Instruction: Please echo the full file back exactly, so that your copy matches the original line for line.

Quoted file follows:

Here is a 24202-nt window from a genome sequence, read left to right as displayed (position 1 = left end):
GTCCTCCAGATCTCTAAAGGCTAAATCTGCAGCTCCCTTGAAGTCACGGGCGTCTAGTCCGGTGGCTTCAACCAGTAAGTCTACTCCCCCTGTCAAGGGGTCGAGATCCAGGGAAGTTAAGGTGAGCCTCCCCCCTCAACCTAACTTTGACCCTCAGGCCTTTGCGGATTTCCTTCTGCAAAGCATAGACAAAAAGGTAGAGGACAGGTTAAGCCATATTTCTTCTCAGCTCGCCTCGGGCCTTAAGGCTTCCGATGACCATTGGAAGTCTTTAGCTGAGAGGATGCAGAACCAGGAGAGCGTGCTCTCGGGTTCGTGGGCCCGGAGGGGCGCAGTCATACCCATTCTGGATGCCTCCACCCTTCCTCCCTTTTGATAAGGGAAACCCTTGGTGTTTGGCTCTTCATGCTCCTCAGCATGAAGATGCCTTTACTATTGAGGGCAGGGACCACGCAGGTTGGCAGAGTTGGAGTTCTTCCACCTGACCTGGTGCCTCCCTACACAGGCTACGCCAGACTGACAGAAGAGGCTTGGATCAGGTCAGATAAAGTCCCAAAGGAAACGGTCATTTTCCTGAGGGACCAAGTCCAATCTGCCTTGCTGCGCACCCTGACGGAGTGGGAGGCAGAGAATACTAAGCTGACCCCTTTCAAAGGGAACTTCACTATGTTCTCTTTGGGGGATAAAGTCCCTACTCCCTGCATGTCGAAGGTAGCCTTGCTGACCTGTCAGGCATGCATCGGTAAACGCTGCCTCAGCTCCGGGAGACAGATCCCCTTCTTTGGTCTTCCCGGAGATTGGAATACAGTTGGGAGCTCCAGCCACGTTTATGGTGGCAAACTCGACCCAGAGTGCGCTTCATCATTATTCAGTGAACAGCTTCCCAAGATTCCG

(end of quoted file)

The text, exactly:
Here is a 24202-nt window from a genome sequence, read left to right as displayed (position 1 = left end):
GTCCTCCAGATCTCTAAAGGCTAAATCTGCAGCTCCCTTGAAGTCACGGGCGTCTAGTCCGGTGGCTTCAACCAGTAAGTCTACTCCCCCTGTCAAGGGGTCGAGATCCAGGGAAGTTAAGGTGAGCCTCCCCCCTCAACCTAACTTTGACCCTCAGGCCTTTGCGGATTTCCTTCTGCAAAGCATAGACAAAAAGGTAGAGGACAGGTTAAGCCATATTTCTTCTCAGCTCGCCTCGGGCCTTAAGGCTTCCGATGACCATTGGAAGTCTTTAGCTGAGAGGATGCAGAACCAGGAGAGCGTGCTCTCGGGTTCGTGGGCCCGGAGGGGCGCAGTCATACCCATTCTGGATGCCTCCACCCTTCCTCCCTTTTGATAAGGGAAACCCTTGGTGTTTGGCTCTTCATGCTCCTCAGCATGAAGATGCCTTTACTATTGAGGGCAGGGACCACGCAGGTTGGCAGAGTTGGAGTTCTTCCACCTGACCTGGTGCCTCCCTACACAGGCTACGCCAGACTGACAGAAGAGGCTTGGATCAGGTCAGATAAAGTCCCAAAGGAAACGGTCATTTTCCTGAGGGACCAAGTCCAATCTGCCTTGCTGCGCACCCTGACGGAGTGGGAGGCAGAGAATACTAAGCTGACCCCTTTCAAAGGGAACTTCACTATGTTCTCTTTGGGGGATAAAGTCCCTACTCCCTGCATGTCGAAGGTAGCCTTGCTGACCTGTCAGGCATGCATCGGTAAACGCTGCCTCAGCTCCGGGAGACAGATCCCCTTCTTTGGTCTTCCCGGAGATTGGAATACAGTTGGGAGCTCCAGCCACGTTTATGGTGGCAAACTCGACCCAGAGTGCGCTTCATCATTATTCAGTGAACAGCTTCCCAAGATTCCG